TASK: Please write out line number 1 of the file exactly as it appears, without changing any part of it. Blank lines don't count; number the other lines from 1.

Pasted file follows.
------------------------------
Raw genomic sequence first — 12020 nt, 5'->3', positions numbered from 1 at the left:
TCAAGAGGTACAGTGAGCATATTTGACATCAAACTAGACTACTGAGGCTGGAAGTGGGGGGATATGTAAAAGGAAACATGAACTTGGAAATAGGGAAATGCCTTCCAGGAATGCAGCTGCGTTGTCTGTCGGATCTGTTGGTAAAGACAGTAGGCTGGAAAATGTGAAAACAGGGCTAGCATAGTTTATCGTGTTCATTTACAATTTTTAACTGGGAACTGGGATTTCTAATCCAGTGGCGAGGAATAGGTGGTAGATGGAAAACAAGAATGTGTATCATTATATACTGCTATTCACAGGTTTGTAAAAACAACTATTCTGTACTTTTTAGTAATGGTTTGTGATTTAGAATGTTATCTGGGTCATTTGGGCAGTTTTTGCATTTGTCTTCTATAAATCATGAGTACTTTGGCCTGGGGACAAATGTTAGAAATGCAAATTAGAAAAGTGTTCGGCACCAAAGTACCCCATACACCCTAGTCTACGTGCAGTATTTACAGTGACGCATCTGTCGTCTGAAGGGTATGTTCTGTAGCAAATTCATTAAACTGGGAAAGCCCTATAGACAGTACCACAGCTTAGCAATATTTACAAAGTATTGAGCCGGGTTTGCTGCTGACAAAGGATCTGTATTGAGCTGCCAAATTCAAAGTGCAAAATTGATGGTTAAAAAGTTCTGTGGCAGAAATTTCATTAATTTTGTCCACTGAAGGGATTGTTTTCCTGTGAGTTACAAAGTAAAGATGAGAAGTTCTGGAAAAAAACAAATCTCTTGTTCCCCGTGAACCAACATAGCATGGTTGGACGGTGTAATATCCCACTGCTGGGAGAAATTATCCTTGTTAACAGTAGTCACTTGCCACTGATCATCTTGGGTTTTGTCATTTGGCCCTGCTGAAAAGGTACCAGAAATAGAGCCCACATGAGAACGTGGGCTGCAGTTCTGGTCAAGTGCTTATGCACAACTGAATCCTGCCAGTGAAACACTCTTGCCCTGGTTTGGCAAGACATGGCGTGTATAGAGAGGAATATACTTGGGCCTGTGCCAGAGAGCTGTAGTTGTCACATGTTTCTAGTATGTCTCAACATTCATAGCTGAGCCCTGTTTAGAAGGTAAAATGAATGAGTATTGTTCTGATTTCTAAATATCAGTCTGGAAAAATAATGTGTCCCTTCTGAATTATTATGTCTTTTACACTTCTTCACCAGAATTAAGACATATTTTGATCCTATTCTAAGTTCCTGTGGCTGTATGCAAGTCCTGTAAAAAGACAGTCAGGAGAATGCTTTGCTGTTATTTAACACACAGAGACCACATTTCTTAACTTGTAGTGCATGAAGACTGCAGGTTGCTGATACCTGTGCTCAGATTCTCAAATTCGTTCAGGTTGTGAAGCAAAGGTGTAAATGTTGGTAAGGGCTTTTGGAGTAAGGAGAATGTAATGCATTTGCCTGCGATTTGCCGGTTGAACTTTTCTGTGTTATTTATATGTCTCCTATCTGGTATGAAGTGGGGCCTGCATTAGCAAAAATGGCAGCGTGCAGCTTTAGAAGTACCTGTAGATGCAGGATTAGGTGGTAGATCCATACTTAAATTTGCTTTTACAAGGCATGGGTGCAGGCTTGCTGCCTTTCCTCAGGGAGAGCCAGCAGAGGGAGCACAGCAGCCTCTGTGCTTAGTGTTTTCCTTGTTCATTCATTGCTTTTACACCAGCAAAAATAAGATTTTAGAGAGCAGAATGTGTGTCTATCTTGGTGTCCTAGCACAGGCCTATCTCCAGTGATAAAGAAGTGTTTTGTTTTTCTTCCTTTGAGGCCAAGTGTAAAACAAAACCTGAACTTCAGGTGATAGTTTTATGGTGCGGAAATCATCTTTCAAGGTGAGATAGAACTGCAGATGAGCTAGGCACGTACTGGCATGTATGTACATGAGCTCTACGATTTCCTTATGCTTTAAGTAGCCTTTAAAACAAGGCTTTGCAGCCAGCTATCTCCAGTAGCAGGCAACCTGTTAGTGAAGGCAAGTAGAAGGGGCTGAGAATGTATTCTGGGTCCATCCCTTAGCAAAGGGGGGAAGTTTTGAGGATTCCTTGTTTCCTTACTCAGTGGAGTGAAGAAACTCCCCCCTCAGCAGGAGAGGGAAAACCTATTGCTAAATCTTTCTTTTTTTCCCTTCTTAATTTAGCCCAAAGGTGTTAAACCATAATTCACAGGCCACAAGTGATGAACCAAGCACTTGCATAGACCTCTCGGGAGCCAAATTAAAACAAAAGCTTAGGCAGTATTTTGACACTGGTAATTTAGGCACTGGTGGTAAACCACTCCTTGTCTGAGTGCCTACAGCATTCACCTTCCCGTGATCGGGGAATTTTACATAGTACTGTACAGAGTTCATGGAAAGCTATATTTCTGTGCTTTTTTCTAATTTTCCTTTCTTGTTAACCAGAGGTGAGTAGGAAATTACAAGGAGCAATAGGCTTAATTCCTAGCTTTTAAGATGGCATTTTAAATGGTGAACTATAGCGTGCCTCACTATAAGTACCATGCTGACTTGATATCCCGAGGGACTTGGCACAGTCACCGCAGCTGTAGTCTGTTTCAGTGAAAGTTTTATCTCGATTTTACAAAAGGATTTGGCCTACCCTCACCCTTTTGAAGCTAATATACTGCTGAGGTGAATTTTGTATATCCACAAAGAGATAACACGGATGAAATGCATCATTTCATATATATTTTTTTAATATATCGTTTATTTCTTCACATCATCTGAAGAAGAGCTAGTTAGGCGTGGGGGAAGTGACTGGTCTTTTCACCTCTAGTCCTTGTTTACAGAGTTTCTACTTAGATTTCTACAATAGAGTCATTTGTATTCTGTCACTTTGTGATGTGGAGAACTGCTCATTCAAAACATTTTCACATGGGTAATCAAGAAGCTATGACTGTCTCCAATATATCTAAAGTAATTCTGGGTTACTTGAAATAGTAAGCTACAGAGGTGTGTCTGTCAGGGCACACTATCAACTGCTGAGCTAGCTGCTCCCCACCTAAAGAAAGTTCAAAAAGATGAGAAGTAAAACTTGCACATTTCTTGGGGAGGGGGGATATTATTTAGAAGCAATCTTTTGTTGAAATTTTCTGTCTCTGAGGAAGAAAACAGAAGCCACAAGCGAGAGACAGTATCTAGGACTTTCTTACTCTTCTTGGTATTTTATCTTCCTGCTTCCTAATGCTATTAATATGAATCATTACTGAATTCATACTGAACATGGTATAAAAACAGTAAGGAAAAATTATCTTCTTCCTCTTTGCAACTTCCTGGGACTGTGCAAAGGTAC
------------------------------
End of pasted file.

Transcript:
Raw genomic sequence first — 12020 nt, 5'->3', positions numbered from 1 at the left: